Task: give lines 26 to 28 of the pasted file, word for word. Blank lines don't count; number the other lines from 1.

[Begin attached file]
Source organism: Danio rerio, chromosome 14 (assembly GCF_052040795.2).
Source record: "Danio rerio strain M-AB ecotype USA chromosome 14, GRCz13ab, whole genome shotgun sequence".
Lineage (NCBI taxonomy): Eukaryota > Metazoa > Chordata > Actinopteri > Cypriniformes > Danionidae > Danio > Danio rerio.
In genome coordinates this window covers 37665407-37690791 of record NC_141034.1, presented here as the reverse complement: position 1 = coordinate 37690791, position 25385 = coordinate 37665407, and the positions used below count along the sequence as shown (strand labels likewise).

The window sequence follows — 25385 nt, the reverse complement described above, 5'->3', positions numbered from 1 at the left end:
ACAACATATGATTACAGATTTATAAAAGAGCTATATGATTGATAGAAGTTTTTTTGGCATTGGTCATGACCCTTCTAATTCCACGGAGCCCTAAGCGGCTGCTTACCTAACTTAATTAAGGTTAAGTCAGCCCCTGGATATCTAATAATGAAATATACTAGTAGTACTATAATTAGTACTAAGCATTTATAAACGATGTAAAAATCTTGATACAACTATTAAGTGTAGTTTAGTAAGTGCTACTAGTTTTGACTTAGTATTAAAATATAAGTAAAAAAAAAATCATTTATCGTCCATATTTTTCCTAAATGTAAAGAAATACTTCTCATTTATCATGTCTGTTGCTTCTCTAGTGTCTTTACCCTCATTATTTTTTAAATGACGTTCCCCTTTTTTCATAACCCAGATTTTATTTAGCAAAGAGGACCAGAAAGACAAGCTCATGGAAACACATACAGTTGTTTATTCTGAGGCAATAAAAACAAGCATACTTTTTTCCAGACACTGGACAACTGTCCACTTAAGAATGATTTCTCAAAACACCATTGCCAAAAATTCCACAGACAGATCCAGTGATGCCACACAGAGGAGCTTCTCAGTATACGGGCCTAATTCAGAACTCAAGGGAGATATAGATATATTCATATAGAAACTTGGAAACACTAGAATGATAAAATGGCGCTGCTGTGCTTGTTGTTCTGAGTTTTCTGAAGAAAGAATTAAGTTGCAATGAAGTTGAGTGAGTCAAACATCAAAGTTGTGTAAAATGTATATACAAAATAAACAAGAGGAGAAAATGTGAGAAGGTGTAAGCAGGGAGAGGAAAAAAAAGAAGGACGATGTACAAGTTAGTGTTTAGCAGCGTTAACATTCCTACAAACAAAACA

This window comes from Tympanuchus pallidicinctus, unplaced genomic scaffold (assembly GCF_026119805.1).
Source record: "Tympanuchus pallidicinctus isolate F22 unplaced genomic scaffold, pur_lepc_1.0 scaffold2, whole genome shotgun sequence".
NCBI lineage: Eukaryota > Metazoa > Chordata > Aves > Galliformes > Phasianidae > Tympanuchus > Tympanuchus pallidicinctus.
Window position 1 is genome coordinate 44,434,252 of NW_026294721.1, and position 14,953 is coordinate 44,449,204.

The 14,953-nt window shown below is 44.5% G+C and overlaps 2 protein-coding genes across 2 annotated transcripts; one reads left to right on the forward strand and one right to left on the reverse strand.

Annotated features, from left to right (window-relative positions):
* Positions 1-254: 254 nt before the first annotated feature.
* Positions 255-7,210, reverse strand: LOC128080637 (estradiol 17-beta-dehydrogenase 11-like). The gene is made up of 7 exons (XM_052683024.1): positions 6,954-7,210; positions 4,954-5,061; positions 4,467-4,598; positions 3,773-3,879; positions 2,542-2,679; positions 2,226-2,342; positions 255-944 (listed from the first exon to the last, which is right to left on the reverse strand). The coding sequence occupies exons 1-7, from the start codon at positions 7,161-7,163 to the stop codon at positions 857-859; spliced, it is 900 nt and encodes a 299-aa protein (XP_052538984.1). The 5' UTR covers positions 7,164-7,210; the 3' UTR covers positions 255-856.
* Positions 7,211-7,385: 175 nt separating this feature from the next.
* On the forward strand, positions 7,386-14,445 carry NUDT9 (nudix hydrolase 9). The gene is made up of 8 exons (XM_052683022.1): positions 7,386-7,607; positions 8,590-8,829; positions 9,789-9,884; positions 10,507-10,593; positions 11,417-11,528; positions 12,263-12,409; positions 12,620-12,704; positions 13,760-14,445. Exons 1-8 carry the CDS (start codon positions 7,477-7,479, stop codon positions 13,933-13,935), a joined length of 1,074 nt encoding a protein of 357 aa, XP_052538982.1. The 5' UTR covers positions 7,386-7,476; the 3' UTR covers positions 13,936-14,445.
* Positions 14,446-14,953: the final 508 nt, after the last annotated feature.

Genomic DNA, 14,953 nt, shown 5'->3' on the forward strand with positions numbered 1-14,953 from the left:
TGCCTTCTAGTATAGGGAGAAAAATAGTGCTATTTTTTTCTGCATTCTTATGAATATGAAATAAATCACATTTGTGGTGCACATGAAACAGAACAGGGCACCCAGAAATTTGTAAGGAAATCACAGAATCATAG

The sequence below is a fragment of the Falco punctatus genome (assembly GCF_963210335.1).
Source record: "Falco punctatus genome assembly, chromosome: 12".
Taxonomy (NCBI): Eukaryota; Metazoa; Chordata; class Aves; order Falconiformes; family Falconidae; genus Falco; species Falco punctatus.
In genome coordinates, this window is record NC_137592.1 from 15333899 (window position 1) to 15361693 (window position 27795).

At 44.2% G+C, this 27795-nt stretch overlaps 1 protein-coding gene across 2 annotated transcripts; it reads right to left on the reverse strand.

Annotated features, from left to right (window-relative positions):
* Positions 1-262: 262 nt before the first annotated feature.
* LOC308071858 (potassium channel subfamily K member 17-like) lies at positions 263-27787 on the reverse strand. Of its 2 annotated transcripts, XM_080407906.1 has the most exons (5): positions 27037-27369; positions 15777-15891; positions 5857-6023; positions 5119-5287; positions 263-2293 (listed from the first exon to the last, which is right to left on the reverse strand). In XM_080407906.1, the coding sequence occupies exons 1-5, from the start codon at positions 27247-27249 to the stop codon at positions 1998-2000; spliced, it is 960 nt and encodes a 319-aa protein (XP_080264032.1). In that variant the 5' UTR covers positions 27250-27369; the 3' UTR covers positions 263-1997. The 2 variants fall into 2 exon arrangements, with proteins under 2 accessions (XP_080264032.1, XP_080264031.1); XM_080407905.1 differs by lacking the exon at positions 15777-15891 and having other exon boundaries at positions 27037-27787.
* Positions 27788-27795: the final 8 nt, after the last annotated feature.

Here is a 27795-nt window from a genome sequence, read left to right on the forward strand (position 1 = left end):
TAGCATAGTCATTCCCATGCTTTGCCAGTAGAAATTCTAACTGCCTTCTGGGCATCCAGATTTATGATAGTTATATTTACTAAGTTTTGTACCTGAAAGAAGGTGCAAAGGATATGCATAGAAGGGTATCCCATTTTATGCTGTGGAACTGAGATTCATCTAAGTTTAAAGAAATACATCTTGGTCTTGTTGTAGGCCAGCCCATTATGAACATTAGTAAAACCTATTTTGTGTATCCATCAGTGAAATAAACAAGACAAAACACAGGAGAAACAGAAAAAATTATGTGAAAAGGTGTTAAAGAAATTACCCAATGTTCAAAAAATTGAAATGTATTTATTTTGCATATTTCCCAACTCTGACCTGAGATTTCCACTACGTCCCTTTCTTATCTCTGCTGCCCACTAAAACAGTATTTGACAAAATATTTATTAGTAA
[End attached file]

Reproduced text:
* Positions 1-262: 262 nt before the first annotated feature.
* LOC308071858 (potassium channel subfamily K member 17-like) lies at positions 263-27787 on the reverse strand. Of its 2 annotated transcripts, XM_080407906.1 has the most exons (5): positions 27037-27369; positions 15777-15891; positions 5857-6023; positions 5119-5287; positions 263-2293 (listed from the first exon to the last, which is right to left on the reverse strand). In XM_080407906.1, the coding sequence occupies exons 1-5, from the start codon at positions 27247-27249 to the stop codon at positions 1998-2000; spliced, it is 960 nt and encodes a 319-aa protein (XP_080264032.1). In that variant the 5' UTR covers positions 27250-27369; the 3' UTR covers positions 263-1997. The 2 variants fall into 2 exon arrangements, with proteins under 2 accessions (XP_080264032.1, XP_080264031.1); XM_080407905.1 differs by lacking the exon at positions 15777-15891 and having other exon boundaries at positions 27037-27787.
* Positions 27788-27795: the final 8 nt, after the last annotated feature.